We all know the feeling of an irrelevant pop-up, a nuisance from which there’s no escape. Too many apps use obtrusive methods (like poorly timed in-app messages, repetitive offers, etc.) when they can convey their intentions much more subtly. Nobody likes a nag.
How to fix it?
Sometimes less is more! Phone screens have less room for error, so use space carefully. A tactful highlight can go a long way to draw attention without blocking the user functionality and interfering with his journey. Of course, the more you know about the user, the less likely you are to be annoying. But if you’re still collecting information about your users, consider highlighting a special deal, or a piece of text you want the user to notice.
This retail app used a field value trigger to highlight items that are low in stock, thereby creating a sense of urgency without obstructing the screen or user experience.
In this example, an incentive banner appeared on the devices of those who were return users, browsing for the same category for a third time, but who haven’t yet made a purchase. This is a way to nudge users down the funnel without interrupting their browsing.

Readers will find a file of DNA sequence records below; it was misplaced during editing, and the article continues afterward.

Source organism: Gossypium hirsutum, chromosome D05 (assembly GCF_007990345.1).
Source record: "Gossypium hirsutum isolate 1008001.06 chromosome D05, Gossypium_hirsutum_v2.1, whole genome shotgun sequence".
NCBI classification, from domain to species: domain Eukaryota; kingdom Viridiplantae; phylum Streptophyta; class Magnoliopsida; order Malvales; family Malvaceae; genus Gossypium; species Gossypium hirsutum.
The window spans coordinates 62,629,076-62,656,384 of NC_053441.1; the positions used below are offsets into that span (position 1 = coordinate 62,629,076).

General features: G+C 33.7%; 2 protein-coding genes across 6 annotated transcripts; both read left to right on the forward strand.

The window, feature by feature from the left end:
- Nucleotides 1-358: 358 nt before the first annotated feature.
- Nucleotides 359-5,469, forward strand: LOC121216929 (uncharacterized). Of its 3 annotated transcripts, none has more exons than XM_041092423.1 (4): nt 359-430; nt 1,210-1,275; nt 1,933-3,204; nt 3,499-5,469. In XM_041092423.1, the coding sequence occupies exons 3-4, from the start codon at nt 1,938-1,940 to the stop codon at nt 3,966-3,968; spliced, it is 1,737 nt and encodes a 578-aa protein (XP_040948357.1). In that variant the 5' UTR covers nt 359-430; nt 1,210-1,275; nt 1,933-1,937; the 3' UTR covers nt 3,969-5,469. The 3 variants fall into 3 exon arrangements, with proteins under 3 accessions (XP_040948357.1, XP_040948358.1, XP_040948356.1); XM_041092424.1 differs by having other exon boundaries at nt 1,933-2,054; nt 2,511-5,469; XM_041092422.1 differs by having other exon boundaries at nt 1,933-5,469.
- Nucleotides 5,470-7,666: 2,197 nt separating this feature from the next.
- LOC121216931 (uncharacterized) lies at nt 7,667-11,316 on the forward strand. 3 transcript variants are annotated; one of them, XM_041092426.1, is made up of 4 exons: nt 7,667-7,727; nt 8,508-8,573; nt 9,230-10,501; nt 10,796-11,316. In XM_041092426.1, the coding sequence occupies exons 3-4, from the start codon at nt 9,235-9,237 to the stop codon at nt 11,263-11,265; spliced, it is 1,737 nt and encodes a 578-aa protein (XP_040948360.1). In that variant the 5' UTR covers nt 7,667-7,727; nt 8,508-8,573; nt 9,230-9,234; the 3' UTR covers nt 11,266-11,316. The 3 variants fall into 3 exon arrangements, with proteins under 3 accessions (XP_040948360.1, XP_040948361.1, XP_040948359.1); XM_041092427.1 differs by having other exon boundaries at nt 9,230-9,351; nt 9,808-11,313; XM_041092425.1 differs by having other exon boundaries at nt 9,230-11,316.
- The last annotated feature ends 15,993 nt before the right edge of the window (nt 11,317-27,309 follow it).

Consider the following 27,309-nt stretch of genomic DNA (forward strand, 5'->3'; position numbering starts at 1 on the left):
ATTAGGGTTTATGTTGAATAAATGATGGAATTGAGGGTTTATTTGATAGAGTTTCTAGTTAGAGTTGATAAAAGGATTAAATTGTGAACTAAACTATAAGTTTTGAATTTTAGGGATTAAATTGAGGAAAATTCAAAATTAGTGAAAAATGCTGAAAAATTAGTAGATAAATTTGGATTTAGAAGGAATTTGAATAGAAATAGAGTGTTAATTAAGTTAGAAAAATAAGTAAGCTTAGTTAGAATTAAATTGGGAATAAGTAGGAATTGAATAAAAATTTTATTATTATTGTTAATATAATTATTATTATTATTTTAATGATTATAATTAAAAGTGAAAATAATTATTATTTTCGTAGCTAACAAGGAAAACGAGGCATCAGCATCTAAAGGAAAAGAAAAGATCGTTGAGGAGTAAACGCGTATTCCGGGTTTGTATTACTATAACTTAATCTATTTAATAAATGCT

Burying the goods
More likely than not, if you’re launching a new feature in your app, it has come after months of development and testing. In the meantime, users have upgraded your app, but they have no idea that the new feature is even there. Your investment is wasted.
How to fix it?
Learn to celebrate and highlight the newest and best features of your app, especially if they have revenue generating potential. Figure out which audiences this feature will bring the most value to, and target them. A tooltip can be the ideal way to introduce users to new capabilities, because you can trigger them at the right time and they are unobtrusive. But you could also display an in-app message, a video, or even a survey to draw user’s attention. As long as you display it to a relevant group of users at the right time, the chances of them responding positively to your offer will soar.
In this example, a coffee chain informs users about an on-the-go ordering feature when they visited the map in the app, when they’re most likely to want to use it and get the most out of it!
Here, an airline displayed this in-app survey to introduce a new feature in the app. When users check the app to monitor their flight status, or when they’re heading for the airport, they find out that they can now order an in-flight meal, when they are most likely to be tempted to order.
Smartphones are intimate objects, close to the heart of their owners, and always close at hand. Respect that by giving your app users an experience that is both personalized and obvious in the kind of value they can get from it. When building your campaigns to meet your business goals, be it increased user LTV, increased usability or higher rating, always think about your customer. If your campaign is able to either simplify matters, help users with informative data or simply show them you care, you’re on the right way to gaining loyalty.